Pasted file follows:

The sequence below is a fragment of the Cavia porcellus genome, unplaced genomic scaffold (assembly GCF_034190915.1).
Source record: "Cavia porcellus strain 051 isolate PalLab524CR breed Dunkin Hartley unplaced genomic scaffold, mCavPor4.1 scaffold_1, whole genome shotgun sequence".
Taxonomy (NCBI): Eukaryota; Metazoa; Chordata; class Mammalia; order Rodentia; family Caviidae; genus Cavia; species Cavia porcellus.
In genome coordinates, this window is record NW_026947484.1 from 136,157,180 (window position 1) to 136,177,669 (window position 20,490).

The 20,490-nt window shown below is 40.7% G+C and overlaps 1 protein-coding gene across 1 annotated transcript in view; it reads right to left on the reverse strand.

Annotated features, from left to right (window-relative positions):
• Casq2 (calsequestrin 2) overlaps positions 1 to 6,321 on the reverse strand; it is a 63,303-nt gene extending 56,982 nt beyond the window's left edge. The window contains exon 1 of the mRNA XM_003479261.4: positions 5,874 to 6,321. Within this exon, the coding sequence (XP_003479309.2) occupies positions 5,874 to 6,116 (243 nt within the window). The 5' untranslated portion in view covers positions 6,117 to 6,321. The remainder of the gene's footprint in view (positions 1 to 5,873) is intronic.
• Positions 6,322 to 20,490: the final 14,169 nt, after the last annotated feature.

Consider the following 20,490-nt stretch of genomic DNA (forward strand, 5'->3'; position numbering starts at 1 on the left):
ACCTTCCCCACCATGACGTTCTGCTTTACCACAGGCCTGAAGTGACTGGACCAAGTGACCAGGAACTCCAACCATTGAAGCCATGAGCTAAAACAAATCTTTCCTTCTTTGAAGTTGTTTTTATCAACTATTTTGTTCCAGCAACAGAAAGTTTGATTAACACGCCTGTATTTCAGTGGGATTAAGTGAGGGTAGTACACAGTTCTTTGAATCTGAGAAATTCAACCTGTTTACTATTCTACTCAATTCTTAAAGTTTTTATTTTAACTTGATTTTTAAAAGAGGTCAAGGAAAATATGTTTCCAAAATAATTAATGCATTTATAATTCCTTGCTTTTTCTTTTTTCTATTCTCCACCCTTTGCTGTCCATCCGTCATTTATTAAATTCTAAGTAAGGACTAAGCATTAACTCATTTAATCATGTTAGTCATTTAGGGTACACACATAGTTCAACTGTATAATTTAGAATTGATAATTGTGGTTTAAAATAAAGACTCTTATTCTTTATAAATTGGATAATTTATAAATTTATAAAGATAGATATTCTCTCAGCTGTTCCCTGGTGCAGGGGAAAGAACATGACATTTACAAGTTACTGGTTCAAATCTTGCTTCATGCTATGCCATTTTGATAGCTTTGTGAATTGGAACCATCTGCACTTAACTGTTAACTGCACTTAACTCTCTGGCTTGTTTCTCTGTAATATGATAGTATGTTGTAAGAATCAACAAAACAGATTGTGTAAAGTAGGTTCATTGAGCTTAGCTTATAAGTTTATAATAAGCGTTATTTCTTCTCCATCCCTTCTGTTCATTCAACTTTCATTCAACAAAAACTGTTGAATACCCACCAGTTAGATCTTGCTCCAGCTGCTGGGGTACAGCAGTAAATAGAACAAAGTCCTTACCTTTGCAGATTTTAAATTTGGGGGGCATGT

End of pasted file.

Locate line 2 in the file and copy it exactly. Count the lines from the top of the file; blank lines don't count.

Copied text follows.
Source record: "Cavia porcellus strain 051 isolate PalLab524CR breed Dunkin Hartley unplaced genomic scaffold, mCavPor4.1 scaffold_1, whole genome shotgun sequence".